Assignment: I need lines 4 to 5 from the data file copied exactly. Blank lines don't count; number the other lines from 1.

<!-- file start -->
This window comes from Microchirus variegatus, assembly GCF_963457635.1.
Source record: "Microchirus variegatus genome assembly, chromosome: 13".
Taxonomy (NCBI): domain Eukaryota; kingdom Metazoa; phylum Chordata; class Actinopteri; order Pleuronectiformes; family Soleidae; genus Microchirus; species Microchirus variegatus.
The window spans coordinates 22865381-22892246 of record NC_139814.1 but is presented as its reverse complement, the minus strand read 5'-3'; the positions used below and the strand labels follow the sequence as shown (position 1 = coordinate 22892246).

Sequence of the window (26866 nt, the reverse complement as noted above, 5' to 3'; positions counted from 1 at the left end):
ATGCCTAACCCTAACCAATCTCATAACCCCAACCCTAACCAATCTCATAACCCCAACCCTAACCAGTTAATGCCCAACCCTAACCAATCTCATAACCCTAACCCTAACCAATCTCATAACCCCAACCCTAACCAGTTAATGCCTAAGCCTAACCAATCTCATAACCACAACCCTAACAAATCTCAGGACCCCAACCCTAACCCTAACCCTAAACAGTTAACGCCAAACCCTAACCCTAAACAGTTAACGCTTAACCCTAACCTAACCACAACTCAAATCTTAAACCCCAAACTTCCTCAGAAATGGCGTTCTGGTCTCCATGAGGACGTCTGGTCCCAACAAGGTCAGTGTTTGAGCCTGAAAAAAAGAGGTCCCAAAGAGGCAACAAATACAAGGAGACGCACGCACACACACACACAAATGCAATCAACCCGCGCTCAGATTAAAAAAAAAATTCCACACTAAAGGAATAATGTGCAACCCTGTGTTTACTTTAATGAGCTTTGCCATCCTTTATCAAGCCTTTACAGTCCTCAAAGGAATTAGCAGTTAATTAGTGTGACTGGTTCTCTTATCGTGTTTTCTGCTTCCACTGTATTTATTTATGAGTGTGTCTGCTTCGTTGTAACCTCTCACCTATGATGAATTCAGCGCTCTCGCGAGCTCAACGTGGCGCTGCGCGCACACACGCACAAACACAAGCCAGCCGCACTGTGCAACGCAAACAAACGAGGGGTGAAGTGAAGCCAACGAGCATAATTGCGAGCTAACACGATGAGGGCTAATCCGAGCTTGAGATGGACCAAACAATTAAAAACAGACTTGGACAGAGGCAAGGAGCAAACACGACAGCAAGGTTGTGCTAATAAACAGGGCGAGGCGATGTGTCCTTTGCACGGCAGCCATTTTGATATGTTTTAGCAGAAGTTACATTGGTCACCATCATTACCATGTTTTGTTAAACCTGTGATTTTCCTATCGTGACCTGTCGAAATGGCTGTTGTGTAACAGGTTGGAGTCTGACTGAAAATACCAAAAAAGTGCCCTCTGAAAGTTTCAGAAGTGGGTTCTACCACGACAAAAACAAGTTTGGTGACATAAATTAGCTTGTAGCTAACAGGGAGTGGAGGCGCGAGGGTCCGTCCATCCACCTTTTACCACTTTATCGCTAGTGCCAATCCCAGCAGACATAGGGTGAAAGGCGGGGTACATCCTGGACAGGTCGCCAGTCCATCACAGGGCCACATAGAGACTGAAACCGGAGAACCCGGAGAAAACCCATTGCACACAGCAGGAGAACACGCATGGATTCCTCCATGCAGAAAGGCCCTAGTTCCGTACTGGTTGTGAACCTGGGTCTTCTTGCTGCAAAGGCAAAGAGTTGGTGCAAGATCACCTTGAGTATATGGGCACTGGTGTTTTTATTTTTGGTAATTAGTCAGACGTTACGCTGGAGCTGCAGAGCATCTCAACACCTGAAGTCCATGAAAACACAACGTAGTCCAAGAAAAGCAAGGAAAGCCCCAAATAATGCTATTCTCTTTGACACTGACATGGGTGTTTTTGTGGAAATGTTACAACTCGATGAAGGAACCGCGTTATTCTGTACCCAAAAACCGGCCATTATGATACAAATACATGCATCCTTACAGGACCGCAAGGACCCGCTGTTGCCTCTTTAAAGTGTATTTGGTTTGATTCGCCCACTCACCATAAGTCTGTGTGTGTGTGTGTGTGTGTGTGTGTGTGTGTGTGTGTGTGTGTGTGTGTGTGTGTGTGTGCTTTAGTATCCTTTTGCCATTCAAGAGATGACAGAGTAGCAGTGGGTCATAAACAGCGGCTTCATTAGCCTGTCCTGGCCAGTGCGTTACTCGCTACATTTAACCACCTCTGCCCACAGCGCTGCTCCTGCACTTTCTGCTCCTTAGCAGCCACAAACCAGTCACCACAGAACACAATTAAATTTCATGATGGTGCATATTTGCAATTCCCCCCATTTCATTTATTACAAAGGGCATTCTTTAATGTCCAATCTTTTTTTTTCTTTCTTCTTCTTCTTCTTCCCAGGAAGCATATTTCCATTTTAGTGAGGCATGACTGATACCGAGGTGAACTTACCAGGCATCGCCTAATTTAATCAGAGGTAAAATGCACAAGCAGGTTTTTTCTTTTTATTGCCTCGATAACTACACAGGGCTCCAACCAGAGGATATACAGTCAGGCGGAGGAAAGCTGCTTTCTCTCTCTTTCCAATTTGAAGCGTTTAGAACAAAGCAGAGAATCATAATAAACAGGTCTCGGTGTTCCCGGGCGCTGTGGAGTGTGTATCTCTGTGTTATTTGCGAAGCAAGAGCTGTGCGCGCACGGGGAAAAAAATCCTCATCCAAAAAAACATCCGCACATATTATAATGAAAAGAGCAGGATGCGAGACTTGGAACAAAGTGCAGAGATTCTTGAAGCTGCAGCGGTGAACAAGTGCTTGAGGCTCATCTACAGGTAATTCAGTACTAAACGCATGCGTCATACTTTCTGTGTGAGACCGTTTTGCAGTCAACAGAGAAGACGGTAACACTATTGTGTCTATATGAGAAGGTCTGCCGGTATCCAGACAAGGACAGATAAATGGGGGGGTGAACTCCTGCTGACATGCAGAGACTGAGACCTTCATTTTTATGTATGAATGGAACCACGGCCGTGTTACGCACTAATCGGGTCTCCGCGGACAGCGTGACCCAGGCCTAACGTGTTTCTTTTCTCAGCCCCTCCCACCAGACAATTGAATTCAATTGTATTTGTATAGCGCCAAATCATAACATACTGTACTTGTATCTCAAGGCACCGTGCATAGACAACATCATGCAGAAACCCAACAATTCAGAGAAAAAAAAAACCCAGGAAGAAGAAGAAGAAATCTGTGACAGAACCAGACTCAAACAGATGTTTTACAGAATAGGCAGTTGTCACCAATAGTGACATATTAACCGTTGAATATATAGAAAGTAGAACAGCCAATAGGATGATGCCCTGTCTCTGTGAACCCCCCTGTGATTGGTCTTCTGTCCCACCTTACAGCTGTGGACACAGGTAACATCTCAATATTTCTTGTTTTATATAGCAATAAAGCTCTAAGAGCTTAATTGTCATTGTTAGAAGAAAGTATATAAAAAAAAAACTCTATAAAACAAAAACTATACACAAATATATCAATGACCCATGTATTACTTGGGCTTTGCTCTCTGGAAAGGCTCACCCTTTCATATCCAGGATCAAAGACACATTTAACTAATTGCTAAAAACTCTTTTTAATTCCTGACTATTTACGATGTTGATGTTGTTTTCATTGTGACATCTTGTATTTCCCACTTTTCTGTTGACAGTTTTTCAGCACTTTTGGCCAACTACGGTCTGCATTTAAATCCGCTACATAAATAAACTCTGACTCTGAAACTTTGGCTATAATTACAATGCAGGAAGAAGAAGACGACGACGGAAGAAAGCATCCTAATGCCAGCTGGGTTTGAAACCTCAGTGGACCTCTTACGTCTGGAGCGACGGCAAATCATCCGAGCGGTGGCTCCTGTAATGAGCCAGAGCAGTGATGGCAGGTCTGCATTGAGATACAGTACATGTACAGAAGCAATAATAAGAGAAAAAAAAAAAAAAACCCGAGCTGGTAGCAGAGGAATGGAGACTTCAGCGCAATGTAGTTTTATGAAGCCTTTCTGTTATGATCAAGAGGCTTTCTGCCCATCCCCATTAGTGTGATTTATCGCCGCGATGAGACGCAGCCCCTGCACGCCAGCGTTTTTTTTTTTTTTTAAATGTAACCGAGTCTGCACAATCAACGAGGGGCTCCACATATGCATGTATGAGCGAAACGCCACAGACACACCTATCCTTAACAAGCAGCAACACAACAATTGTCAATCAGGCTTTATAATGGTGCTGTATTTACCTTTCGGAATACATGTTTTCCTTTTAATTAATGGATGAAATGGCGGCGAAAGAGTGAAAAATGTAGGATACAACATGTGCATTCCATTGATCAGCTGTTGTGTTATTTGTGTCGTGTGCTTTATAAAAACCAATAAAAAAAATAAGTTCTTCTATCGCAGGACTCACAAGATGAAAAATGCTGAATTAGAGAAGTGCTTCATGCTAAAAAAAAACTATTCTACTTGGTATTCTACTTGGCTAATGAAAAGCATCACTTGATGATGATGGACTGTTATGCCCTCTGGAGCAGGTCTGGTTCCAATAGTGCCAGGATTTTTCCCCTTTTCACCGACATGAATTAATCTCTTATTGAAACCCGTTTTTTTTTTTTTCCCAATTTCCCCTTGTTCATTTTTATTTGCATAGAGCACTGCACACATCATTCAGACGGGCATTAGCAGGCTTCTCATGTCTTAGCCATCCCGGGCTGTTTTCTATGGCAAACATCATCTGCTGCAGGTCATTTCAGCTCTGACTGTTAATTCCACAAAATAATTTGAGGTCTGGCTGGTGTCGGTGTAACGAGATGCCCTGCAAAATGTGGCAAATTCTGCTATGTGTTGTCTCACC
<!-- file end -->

The window spans coordinates 22865381-22892246 of record NC_139814.1 but is presented as its reverse complement, the minus strand read 5'-3'; the positions used below and the strand labels follow the sequence as shown (position 1 = coordinate 22892246).

Sequence of the window (26866 nt, the reverse complement as noted above, 5' to 3'; positions counted from 1 at the left end):